…will share a program of instrumental and vocal music that will include…

Ignacio Cervantes’ Danzas Cubanas (https://youtu.be/kleA4wTzk1g)

Enrique Granados’ Tonadillas (https://youtu.be/28BrEJQqP74)

Astor Piazzola’s Four Seasons of Buenos Aires (https://youtu.be/qS3LoISiKK8)

Joaquin Turina’s Poema en Forma de Canciones (https://youtu.be/g-e2RfL621w)

and

Heitor Villalobos’ Bachianas Brasileiras nos. 1 and 5. (https://youtu.be/bLZD0XplYrI)

For further information and reservations please email musicseasons@zoomtown.com

Rafael de Acha    http://www.Rafael’sMusicNotes.com    All About the Arts     9/17/2017

Cesare Bardelli, Prince of Baritones

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Cesare Bardelli, Prince of Baritones

His vocal fiber was that of a dramatic baritone but his singing was at all times lyrical, never forced or overblown. He clearly sang in the grand old manner, having studied with the great Carlo Tagliabue. Without overly modifying his vowels, even when he “covers” on an E natural for the sake of coloring more than out of necessity, Bardelli never muddles the words, the vocal emission remaining pure, steady, unencumbered by trickery or manipulations.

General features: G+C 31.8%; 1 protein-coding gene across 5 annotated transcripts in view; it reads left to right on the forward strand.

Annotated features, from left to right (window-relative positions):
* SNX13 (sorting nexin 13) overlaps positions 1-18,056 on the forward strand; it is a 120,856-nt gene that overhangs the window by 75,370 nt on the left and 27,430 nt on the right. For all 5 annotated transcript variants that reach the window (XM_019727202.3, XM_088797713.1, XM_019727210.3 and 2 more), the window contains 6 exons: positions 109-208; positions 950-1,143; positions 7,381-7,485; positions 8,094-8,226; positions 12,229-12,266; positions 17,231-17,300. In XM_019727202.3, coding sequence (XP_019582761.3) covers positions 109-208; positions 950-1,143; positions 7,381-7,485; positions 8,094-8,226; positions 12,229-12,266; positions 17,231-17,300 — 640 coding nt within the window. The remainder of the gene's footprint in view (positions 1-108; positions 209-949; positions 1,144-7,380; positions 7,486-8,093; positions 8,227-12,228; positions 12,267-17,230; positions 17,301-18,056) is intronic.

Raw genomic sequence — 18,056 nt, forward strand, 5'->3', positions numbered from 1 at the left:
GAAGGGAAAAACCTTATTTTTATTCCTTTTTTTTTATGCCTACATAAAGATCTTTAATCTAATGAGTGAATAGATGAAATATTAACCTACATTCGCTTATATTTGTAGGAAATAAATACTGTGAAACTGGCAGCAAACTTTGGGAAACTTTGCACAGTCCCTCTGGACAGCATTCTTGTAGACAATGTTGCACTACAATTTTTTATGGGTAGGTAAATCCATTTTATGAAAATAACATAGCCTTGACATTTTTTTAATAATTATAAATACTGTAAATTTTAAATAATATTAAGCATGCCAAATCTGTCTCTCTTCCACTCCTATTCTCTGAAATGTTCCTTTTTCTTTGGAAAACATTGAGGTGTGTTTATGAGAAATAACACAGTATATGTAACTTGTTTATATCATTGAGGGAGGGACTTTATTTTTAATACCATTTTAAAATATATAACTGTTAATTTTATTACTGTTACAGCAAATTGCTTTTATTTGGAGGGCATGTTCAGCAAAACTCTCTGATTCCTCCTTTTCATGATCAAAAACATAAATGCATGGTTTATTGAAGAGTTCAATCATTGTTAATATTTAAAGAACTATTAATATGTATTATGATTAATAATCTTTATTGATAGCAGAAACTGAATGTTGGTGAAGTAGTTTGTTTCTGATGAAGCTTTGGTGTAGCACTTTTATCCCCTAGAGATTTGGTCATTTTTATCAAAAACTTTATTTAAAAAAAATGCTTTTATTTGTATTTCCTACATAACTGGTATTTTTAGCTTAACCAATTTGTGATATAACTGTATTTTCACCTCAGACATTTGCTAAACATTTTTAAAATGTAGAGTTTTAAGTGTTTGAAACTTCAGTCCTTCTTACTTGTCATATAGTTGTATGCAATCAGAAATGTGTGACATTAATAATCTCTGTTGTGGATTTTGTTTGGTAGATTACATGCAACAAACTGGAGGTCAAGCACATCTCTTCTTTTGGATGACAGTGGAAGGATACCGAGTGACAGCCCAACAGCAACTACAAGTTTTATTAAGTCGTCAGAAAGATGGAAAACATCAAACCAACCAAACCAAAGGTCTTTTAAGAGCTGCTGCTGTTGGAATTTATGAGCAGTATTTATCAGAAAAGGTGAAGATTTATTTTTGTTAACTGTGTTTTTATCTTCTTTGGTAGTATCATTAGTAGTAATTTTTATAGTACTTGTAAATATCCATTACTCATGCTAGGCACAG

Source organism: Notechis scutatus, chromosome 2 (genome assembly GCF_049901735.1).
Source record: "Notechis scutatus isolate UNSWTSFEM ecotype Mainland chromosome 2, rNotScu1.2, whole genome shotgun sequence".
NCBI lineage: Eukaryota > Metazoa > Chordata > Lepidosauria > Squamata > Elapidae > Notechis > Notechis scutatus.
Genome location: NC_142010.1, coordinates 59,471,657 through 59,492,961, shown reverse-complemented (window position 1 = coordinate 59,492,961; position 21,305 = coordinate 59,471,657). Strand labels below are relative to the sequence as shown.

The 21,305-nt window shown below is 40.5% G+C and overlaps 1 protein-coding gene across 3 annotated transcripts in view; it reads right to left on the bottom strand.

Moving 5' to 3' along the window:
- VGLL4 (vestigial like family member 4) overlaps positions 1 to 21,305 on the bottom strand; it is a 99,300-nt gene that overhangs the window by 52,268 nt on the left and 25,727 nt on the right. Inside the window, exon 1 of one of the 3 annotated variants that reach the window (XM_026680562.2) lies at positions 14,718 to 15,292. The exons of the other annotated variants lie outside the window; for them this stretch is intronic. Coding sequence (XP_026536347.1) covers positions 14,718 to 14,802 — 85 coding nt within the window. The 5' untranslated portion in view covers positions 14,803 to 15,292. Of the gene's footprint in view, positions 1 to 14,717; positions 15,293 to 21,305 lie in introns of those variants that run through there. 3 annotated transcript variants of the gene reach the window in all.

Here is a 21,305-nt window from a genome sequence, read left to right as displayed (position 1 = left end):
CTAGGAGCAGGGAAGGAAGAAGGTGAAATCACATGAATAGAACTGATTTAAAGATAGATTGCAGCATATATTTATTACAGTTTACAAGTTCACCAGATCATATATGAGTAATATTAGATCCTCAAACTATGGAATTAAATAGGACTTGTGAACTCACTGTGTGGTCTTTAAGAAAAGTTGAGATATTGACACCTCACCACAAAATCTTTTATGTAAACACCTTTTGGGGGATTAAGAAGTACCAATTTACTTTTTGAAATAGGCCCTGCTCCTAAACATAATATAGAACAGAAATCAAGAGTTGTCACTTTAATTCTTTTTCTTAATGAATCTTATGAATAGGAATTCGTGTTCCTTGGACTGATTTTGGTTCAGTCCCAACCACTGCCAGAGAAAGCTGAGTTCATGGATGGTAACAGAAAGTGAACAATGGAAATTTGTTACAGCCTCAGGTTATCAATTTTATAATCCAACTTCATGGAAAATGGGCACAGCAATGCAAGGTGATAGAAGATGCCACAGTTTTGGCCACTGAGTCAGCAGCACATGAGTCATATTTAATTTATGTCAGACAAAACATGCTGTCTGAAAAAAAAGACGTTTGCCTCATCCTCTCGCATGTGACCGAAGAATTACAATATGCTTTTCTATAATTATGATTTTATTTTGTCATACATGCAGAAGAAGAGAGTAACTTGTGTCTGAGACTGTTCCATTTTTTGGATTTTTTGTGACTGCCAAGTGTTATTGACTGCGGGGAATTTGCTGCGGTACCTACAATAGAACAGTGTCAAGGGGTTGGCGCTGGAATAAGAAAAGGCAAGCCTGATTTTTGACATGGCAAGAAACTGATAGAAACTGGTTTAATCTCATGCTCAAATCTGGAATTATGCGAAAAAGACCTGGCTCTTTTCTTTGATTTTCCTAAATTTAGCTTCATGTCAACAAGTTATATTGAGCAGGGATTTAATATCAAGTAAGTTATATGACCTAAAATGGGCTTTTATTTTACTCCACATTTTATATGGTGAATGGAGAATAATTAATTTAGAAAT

In a recording that dates back to the 1950’s, he delivers a spectacular Nemico della patria from Giordano’s Andrea Chenier: https://youtu.be/Ynz0HeYRZAY In the same manner he rides the perils and potential pitfalls of the Prologue from I Pagliacci (NYC, 1965) without breaking a sweat, capping it with as good an Ab as this listener has ever heard: https://youtu.be/BQS_0krPwno

Sadly, the MET wasted him in second-tier roles like Alfio in Cavalleria Rusticana at a time when Merrill and Warren ruled the Verdi roost, occasionally throwing a Tonio in his direction. Other American and many European opera houses put Bardelli’s talents to better and more imaginative use. His 1966 Escamillo from Philadelphia is a case in point. With bravura by spades, handling both the high and low ends of the Toreador Song with equal ease, Bardelli is an Escamillo to the manner born.

The cantilena section in Rigoletto‘s Cortigiani: “Miei signori, perdono…” shows the kind of legato singing that is often absent from our stages these days: https://youtu.be/mHb5-UgfGLs His Il ballen (https://youtu.be/_15x-5ucaz0), on the other hand, shows both the lyrical and heroic singing Bardelli could deliver back to back when he moves into the cabaletta that follows the aria.